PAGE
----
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Biological Cybernetics

, Volume 89, Issue 5, pp 363–370 | Cite as

Gain adjustment of inhibitory synapses in the auditory system

  • Vibhakar C. Kotak
  • Dan H. SanesEmail author
Article

Abstract.

A group of central auditory neurons residing in the lateral superior olivary nucleus (LSO) responds selectively to interaural level differences and may contribute to sound localization. In this simple circuit, ipsilateral sound increases firing of LSO neurons, whereas contralateral sound inhibits the firing rate via activation of the medial nucleus of the trapezoid body (MNTB). During development, individual MNTB fibers arborize within the LSO, but they undergo a restriction of their boutons that ultimately leads to mature topography. A critical issue is whether a distinct form of inhibitory synaptic plasticity contributes to MNTB synapse elimination within LSO. Whole-cell recording from LSO neurons in brain slices from developing gerbils show robust long-term depression (LTD) of the MNTB-evoked IPSP/Cs when the MNTB was activated at a low frequency (1 Hz). These inhibitory synapses also display mixed GABA/glycinergic transmission during development, as assessed physiologically and immunohistochemically (Kotak et al. 1998). While either glycine or GABAA receptors could independently display inhibitory LTD, focal delivery of GABA, but not glycine, at the postsynaptic-locus induces depression. Furthermore, the GABAB receptor antagonist, SCH-50911, prevents GABA or synaptically induced depression. Preliminary evidence also indicated strengthening of inhibitory transmission (LTP) by a distinct pattern of inhibitory activity. These data support the idea that GABA is crucial for the expression inhibitory LTD and that this plasticity may underlie the early refinement of inhibitory synaptic connections in the LSO.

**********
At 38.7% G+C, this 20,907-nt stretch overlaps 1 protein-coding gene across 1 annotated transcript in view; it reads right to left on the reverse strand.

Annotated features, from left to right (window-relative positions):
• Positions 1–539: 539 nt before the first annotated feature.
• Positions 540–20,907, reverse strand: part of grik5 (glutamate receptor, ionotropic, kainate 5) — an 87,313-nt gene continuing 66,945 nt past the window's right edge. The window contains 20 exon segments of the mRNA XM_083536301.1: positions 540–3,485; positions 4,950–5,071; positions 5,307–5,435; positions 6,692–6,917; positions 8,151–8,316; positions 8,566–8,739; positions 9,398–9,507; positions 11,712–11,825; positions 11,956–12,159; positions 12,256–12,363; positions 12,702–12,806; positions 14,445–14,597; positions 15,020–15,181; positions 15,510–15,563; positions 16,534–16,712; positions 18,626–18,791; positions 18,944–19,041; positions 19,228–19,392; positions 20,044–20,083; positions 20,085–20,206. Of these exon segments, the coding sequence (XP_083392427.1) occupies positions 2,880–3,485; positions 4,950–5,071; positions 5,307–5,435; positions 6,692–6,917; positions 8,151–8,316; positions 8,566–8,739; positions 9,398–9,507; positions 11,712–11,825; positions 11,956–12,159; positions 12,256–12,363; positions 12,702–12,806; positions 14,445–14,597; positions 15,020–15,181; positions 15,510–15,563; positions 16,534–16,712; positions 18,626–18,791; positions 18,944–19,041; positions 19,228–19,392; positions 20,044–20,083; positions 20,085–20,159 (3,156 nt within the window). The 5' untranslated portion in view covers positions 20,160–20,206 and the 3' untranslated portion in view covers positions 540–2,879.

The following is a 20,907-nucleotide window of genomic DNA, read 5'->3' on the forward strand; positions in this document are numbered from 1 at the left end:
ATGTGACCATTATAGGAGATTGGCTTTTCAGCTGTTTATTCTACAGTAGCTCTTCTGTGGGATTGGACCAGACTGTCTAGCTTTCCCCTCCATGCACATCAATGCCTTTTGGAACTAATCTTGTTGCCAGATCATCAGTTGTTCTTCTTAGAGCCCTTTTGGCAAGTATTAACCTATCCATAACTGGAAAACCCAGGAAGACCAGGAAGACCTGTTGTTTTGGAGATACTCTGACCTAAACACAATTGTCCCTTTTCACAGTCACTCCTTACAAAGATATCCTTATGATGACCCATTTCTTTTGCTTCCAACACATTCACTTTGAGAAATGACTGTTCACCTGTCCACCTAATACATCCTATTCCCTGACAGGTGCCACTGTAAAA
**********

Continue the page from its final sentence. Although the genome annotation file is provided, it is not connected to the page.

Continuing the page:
Keywords

GABAA Receptor GABAB Receptor Inhibitory Synapse Auditory Neuron Interaural Level Difference 
These keywords were added by machine and not by the authors. This process is experimental and the keywords may be updated as the learning algorithm improves.

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Notes

Acknowledgments.

This work was supported by NIH DC00540 (DHS).

Copyright information

© Springer-Verlag Berlin Heidelberg 2003

Authors and Affiliations

  1. 1.Center for Neural ScienceNew York UniversityNew YorkUSA

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